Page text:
Louisiana Tech junior biology major Lauren Cox hopes to take her final tests in medical school in five years. In 10 years, she hopes to complete her training as a pediatric neurologist.

Lauren CoxBut she’s not waiting to earn an advanced degree before she makes a difference in the world’s health.

A graduate of Camden Fairview High in Arkansas, this pre-med student recently started a Tech chapter of Advocates for World Health (AWHealth), a charity that takes donated medical supplies from local hospitals that would otherwise go unused or be thrown out, and sends them overseas to people in need in other countries.

“Anyone can become involved by approaching any member of AWHealth,” Lauren said. “There are no dues or payments necessary; it is strictly a club for people who want to do good for the world and partake in a charity for world health.”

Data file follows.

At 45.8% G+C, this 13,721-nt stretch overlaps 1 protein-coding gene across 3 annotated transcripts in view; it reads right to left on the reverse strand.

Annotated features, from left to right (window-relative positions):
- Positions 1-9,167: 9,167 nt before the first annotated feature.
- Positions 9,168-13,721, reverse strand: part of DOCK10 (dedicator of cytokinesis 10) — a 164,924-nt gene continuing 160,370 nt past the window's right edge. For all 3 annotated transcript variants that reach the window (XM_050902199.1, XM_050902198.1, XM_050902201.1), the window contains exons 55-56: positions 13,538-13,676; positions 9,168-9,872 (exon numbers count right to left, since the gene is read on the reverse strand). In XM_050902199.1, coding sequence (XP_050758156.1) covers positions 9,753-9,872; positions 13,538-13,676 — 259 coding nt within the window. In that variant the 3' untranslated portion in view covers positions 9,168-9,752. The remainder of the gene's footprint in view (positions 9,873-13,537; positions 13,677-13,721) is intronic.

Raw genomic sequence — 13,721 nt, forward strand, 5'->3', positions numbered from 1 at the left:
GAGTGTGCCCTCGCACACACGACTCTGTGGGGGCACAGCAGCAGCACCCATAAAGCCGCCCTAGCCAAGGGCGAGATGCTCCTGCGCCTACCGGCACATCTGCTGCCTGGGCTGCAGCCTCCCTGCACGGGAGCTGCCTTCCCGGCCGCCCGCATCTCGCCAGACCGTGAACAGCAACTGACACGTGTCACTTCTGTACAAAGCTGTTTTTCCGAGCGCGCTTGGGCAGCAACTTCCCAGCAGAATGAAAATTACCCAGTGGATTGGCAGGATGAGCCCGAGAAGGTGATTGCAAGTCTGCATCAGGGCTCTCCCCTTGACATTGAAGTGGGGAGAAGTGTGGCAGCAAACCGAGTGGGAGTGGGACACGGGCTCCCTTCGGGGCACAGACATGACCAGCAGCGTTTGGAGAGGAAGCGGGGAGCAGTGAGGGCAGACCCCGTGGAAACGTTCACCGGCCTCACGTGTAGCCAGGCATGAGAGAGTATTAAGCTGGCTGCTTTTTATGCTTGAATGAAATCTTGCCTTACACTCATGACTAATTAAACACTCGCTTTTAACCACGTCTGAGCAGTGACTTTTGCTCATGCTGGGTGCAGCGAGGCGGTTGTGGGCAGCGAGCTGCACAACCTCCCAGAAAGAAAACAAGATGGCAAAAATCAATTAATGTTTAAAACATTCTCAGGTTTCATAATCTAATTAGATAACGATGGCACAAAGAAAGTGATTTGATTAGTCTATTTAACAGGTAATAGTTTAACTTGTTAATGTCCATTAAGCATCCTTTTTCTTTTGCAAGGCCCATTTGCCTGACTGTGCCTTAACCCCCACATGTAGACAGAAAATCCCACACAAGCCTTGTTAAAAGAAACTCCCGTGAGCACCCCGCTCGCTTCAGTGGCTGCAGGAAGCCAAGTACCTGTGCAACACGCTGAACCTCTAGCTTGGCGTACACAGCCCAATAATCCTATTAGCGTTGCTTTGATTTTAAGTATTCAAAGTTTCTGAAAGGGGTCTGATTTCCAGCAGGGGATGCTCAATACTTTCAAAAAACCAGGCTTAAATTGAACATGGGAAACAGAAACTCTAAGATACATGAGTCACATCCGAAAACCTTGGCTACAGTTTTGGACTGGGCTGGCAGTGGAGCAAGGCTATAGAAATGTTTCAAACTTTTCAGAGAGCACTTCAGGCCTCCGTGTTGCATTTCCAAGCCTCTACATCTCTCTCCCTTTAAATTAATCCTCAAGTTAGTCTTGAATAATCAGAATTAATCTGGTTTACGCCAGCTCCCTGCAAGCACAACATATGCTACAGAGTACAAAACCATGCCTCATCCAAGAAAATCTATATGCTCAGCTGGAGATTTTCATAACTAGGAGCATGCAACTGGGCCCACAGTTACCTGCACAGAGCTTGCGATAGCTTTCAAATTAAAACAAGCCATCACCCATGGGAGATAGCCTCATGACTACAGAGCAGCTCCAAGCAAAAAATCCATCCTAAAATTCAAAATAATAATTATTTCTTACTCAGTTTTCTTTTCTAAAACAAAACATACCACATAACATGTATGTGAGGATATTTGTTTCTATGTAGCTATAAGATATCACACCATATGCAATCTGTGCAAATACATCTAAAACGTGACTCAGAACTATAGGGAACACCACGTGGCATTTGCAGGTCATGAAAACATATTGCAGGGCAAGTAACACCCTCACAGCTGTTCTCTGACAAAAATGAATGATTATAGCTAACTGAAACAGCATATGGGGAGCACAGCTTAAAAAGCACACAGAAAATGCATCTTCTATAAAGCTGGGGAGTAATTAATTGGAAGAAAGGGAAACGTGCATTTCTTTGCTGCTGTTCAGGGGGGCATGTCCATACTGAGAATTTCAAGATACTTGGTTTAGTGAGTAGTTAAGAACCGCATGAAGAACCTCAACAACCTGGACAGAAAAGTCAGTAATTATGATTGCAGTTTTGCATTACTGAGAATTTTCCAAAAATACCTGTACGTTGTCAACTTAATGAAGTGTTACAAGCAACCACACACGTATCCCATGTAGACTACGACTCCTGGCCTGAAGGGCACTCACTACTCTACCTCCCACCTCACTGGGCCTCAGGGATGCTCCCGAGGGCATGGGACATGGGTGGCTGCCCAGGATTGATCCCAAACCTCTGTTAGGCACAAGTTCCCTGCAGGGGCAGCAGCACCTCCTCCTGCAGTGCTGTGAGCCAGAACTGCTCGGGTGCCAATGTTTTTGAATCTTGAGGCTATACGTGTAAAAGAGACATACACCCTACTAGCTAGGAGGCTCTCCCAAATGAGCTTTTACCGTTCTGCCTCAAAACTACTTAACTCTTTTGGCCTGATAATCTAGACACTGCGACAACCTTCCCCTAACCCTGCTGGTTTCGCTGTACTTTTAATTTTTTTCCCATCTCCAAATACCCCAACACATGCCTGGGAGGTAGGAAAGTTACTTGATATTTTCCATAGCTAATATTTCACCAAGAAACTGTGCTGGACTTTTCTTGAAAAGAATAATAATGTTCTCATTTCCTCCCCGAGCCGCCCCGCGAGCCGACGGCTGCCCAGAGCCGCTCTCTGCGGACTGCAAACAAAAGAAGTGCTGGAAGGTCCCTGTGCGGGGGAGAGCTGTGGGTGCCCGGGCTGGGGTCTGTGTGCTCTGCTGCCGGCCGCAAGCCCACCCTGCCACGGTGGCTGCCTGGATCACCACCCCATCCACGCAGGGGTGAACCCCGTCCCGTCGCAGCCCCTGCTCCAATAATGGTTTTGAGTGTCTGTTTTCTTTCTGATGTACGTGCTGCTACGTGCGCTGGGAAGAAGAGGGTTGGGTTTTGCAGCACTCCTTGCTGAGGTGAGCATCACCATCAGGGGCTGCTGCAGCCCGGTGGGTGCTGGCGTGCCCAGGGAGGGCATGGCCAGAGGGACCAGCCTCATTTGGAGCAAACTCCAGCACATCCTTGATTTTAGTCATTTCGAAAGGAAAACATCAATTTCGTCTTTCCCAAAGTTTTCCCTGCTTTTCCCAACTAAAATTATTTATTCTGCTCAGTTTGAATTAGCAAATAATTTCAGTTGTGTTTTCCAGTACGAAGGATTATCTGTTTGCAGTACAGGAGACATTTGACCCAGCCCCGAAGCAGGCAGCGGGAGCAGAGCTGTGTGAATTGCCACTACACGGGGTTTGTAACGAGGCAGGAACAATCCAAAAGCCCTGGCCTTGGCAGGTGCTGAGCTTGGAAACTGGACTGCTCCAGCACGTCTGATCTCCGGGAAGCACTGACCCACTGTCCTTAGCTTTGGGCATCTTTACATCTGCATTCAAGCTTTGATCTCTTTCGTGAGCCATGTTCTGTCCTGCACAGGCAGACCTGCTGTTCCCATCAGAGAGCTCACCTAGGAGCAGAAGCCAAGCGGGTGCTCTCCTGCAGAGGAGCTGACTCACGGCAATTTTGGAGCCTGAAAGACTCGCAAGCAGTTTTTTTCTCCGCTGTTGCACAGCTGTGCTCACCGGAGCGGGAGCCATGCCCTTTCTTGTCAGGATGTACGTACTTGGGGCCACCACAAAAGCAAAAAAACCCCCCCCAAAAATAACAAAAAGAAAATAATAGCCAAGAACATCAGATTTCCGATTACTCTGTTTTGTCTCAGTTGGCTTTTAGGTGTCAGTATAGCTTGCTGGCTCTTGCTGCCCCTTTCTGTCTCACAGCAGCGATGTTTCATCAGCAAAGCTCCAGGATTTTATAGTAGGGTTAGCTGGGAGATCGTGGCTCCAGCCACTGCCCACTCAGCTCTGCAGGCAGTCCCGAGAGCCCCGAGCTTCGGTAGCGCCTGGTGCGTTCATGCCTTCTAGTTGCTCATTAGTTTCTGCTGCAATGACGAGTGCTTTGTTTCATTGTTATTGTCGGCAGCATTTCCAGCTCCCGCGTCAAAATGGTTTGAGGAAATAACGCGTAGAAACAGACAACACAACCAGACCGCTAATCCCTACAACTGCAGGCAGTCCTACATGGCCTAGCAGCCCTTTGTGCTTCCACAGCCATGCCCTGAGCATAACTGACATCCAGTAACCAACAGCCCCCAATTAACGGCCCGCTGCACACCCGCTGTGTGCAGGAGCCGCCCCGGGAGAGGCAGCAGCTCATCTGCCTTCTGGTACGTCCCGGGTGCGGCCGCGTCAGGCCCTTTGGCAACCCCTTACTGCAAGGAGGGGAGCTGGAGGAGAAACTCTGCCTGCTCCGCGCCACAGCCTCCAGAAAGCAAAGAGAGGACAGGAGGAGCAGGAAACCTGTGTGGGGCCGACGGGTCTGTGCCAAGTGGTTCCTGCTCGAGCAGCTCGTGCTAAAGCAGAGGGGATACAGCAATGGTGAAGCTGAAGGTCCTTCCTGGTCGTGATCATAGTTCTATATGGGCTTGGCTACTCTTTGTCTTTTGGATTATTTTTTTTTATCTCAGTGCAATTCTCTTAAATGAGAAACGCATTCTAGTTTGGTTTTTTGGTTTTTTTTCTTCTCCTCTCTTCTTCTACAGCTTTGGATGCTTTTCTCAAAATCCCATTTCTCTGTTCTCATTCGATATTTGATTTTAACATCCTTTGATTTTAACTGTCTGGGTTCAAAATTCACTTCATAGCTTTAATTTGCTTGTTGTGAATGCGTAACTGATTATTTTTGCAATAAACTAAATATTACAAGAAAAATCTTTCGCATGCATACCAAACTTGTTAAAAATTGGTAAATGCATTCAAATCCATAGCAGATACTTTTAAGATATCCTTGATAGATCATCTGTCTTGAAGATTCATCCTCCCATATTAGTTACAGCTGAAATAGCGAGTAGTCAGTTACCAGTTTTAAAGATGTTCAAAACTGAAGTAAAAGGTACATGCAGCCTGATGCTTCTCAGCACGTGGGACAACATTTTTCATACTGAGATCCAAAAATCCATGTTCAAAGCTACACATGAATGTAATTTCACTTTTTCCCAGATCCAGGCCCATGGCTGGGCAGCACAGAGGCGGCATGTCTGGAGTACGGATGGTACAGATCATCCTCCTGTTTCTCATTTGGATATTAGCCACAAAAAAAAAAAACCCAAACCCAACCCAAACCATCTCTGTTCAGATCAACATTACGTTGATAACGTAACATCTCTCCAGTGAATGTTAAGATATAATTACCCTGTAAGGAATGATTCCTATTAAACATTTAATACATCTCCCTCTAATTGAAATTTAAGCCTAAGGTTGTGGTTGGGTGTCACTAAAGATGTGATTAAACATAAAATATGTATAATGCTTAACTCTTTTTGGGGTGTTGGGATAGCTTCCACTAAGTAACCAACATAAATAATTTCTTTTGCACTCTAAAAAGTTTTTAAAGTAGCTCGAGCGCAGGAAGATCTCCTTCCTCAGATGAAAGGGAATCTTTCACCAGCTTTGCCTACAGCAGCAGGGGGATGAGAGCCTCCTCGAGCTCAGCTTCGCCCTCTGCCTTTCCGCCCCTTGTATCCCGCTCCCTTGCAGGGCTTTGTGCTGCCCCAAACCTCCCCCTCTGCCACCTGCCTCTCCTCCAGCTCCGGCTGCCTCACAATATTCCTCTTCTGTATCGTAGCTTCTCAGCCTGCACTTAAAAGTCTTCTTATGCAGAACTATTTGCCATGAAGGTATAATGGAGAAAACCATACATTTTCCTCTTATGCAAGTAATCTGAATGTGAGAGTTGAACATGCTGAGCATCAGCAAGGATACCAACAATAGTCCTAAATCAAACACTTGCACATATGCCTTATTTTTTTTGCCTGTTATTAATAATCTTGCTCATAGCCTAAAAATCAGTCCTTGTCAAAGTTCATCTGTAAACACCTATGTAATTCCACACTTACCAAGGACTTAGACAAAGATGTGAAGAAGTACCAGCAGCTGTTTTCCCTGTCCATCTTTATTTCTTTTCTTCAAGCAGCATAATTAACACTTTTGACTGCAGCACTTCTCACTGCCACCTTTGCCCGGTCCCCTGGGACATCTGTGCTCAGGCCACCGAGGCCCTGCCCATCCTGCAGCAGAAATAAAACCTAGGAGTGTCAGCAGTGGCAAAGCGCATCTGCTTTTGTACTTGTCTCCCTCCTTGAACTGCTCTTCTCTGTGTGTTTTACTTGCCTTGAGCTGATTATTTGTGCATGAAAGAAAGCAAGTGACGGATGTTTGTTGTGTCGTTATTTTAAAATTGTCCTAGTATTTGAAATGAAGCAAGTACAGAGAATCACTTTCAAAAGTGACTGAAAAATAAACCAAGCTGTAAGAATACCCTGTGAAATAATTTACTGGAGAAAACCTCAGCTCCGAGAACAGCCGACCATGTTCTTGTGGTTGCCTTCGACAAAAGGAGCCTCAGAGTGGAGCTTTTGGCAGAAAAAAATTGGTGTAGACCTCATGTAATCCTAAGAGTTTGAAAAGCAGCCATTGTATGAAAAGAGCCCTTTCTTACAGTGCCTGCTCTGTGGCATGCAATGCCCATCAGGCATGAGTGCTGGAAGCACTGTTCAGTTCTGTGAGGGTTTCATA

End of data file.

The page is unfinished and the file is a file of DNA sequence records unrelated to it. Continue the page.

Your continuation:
AWHealth has organizations on college campuses that help bridge the gap between local hospitals and the national headquarters in Florida.

“The college chapters reach out to area hospitals and collect the medical supplies, and then we send it to the national office; they take care of getting the supplies overseas,” Lauren said. “It isn’t always easy to help people so far out of your reach, but doing this little bit of getting medical supplies to people in need is such an amazing opportunity.”

“Community service is something I’ve always been interested in, and it grew into a passion in high school when I became a member of Key Club, an organization for high school members to do service hours,” she said. “I eventually became president my senior year, and I realized how much I wanted to contribute to other people. My interest with world health came with my interest in the medical field. Once I understood how fortunate we are here in the United States, it overwhelmed me how little some countries have access to health care.”